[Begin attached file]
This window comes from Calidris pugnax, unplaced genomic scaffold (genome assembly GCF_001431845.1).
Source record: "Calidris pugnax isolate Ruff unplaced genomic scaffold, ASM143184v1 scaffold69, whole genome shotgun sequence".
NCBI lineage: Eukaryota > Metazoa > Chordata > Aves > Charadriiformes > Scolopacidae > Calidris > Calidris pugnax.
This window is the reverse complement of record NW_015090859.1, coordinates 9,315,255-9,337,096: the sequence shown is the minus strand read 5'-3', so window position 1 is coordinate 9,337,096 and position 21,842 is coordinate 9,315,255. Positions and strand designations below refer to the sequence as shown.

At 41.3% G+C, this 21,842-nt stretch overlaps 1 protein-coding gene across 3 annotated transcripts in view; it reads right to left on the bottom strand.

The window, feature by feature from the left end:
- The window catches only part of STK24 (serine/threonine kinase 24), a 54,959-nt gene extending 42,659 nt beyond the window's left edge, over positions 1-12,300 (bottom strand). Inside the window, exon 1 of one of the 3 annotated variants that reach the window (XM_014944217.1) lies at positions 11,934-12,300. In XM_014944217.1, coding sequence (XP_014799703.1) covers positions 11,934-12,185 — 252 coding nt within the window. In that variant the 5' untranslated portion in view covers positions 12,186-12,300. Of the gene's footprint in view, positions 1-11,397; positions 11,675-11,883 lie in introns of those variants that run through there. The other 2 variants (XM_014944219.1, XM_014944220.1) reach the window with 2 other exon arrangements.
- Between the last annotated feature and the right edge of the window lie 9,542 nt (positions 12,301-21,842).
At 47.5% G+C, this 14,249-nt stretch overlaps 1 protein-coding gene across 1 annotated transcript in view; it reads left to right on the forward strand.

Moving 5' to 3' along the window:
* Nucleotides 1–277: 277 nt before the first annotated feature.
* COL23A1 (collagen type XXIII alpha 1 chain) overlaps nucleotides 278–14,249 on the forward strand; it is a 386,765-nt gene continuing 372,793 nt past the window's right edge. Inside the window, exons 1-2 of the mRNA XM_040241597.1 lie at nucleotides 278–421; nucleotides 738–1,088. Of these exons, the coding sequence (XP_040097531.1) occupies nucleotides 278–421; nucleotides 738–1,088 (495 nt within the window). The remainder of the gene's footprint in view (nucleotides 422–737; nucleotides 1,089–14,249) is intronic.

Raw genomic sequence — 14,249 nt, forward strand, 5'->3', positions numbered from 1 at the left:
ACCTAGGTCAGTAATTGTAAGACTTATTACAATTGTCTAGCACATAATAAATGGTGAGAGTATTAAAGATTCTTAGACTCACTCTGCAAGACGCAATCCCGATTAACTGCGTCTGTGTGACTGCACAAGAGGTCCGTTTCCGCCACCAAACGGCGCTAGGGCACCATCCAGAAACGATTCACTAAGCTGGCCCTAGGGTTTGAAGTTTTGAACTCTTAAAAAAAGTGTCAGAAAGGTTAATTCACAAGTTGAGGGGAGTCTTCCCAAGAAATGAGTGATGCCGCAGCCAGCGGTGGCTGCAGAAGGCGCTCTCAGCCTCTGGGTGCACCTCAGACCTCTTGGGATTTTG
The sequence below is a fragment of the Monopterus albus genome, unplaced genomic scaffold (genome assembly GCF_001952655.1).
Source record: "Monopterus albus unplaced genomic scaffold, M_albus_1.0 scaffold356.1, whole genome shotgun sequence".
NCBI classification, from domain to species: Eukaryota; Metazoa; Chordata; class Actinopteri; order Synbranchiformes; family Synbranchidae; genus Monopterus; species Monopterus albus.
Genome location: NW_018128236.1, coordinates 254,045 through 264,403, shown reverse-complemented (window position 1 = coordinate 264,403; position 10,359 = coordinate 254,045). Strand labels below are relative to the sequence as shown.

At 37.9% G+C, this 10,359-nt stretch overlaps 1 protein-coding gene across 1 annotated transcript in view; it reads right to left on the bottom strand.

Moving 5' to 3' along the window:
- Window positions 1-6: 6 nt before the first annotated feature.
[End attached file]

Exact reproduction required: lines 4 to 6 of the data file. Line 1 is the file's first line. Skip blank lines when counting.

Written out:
This window is the reverse complement of record NW_015090859.1, coordinates 9,315,255-9,337,096: the sequence shown is the minus strand read 5'-3', so window position 1 is coordinate 9,337,096 and position 21,842 is coordinate 9,315,255. Positions and strand designations below refer to the sequence as shown.

At 41.3% G+C, this 21,842-nt stretch overlaps 1 protein-coding gene across 3 annotated transcripts in view; it reads right to left on the bottom strand.

The window, feature by feature from the left end: